We next studied the presence of aCL and LAC in 26 consecutive patients with well-defined TTP. All of the patients had severe ADAMTS-13 deficiency (activity of 0%), with ADAMTS-13–inhibiting antibodies. None of the patients was positive for LAC, and 1 patient was positive for aCL IgG (22 GPL units).

DISCUSSION

  1. Top of page
  2. Abstract
  3. CASE REPORTS
  4. METHODS AND RESULTS
  5. DISCUSSION
  6. REFERENCES

Our 2 patients fulfilled the criteria for definite APS (12). Both had persistently high titers of aCL IgG, a positive VDRL test, LAC, and mitral valve thickening. Both had brain infarcts due to large-vessel thrombosis, a finding regarded as frequent in APS but unusual in TTP (16, 17). Neither patient had clinical or biologic features suggestive of any associated autoimmune disease, especially SLE. Therefore, the diagnosis of primary APS could be firmly established for these 2 patients. The diagnosis of associated TTP was, for both patients, sustained by the presence of thrombocytopenia, hemolytic anemia with schistocytes, a severe decrease in ADAMTS-13 activity, and the presence of an inhibiting antibody. In this regard, severe (<5%) deficiency in ADAMTS-13 activity is regarded as highly specific for TTP (18–23).

Because TTP and primary APS can share clinical and biologic features, the simultaneous presence of these 2 disorders within the same individual must be interpreted cautiously. Only 4 cases of TTP associated with primary APS have been reported to date (9–11). However, a determination of ADAMTS-13 activity was not available in these early reports, and therefore the diagnosis of TTP was questionable. To exclude the possibility that a severe decrease in ADAMTS-13 activity could be commonly observed in primary APS, we assessed ADAMTS-13 activity in 20 consecutive patients with primary APS. ADAMTS-13 activity was normal in 19 of these patients. In 1 patient, ADAMTS-13 activity was decreased to 44%. Such a slight decrease has been observed in idiopathic thrombocytopenic purpura, SLE, heparin-induced thrombocytopenia, as well as in physiologic conditions (pregnancy and neonatal period) and, therefore, cannot be considered as specific for TTP (18–23). Conversely, among the 26 patients with well-defined TTP, none had LAC. Anticardiolipin antibodies were weakly positive in 1 patient only. This finding, which is consistent with a report by Montecucco et al (24), who did not find any aCL in 8 patients with primary TTP, seems to favor the unusual presence of antiphospholipid antibodies in primary TTP. However, the total number of patients with TTP evaluated for antiphospholipid antibodies is small, and no conclusions can be definitively drawn.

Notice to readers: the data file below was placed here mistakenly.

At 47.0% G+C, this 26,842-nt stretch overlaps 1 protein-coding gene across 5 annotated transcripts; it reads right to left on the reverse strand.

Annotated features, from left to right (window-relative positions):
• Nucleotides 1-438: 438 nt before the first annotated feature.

Our findings suggest that primary APS should be added to the list of autoimmune disorders that can be complicated by TTP. Further studies are needed to determine ADAMTS-13 activity in patients with APS, especially the CAPS variant.

REFERENCES

  1. Top of page
  2. Abstract
  3. CASE REPORTS
  4. METHODS AND RESULTS
  5. DISCUSSION
  6. REFERENCES
  • 1